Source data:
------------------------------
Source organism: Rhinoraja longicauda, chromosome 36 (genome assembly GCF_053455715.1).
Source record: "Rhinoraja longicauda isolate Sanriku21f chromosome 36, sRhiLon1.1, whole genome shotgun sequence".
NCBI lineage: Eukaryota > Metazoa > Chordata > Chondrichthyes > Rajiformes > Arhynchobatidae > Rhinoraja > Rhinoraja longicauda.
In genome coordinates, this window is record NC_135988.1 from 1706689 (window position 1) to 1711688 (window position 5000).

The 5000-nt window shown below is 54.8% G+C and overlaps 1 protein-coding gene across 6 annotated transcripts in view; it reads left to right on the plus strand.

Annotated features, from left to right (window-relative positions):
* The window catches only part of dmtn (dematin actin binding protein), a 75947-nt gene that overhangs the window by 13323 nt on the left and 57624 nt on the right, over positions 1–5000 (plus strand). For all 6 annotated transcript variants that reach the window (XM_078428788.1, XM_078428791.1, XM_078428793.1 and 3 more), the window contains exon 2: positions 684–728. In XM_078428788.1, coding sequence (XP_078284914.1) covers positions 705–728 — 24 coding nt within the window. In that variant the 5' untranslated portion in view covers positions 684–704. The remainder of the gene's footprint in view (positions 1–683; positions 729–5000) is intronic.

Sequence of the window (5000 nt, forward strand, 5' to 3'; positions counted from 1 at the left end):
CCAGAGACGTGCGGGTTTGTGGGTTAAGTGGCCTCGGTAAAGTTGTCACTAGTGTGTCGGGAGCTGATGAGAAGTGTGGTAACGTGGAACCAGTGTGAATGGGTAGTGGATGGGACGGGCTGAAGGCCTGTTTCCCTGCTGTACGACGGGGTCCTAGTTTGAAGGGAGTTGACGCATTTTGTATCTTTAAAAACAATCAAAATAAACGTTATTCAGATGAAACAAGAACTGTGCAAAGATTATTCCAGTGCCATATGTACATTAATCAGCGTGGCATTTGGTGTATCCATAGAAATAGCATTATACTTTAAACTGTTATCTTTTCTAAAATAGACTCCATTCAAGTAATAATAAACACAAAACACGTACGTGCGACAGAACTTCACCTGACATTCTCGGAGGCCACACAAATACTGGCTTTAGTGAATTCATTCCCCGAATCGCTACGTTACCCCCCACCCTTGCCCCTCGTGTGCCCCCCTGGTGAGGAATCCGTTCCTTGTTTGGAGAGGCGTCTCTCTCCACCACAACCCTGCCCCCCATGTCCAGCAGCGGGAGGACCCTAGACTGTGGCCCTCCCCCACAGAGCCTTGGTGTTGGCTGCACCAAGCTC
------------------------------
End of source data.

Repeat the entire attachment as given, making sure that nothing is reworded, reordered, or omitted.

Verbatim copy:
Source organism: Rhinoraja longicauda, chromosome 36 (genome assembly GCF_053455715.1).
Source record: "Rhinoraja longicauda isolate Sanriku21f chromosome 36, sRhiLon1.1, whole genome shotgun sequence".
NCBI lineage: Eukaryota > Metazoa > Chordata > Chondrichthyes > Rajiformes > Arhynchobatidae > Rhinoraja > Rhinoraja longicauda.
In genome coordinates, this window is record NC_135988.1 from 1706689 (window position 1) to 1711688 (window position 5000).

The 5000-nt window shown below is 54.8% G+C and overlaps 1 protein-coding gene across 6 annotated transcripts in view; it reads left to right on the plus strand.

Annotated features, from left to right (window-relative positions):
* The window catches only part of dmtn (dematin actin binding protein), a 75947-nt gene that overhangs the window by 13323 nt on the left and 57624 nt on the right, over positions 1–5000 (plus strand). For all 6 annotated transcript variants that reach the window (XM_078428788.1, XM_078428791.1, XM_078428793.1 and 3 more), the window contains exon 2: positions 684–728. In XM_078428788.1, coding sequence (XP_078284914.1) covers positions 705–728 — 24 coding nt within the window. In that variant the 5' untranslated portion in view covers positions 684–704. The remainder of the gene's footprint in view (positions 1–683; positions 729–5000) is intronic.

Sequence of the window (5000 nt, forward strand, 5' to 3'; positions counted from 1 at the left end):
CCAGAGACGTGCGGGTTTGTGGGTTAAGTGGCCTCGGTAAAGTTGTCACTAGTGTGTCGGGAGCTGATGAGAAGTGTGGTAACGTGGAACCAGTGTGAATGGGTAGTGGATGGGACGGGCTGAAGGCCTGTTTCCCTGCTGTACGACGGGGTCCTAGTTTGAAGGGAGTTGACGCATTTTGTATCTTTAAAAACAATCAAAATAAACGTTATTCAGATGAAACAAGAACTGTGCAAAGATTATTCCAGTGCCATATGTACATTAATCAGCGTGGCATTTGGTGTATCCATAGAAATAGCATTATACTTTAAACTGTTATCTTTTCTAAAATAGACTCCATTCAAGTAATAATAAACACAAAACACGTACGTGCGACAGAACTTCACCTGACATTCTCGGAGGCCACACAAATACTGGCTTTAGTGAATTCATTCCCCGAATCGCTACGTTACCCCCCACCCTTGCCCCTCGTGTGCCCCCCTGGTGAGGAATCCGTTCCTTGTTTGGAGAGGCGTCTCTCTCCACCACAACCCTGCCCCCCATGTCCAGCAGCGGGAGGACCCTAGACTGTGGCCCTCCCCCACAGAGCCTTGGTGTTGGCTGCACCAAGCTC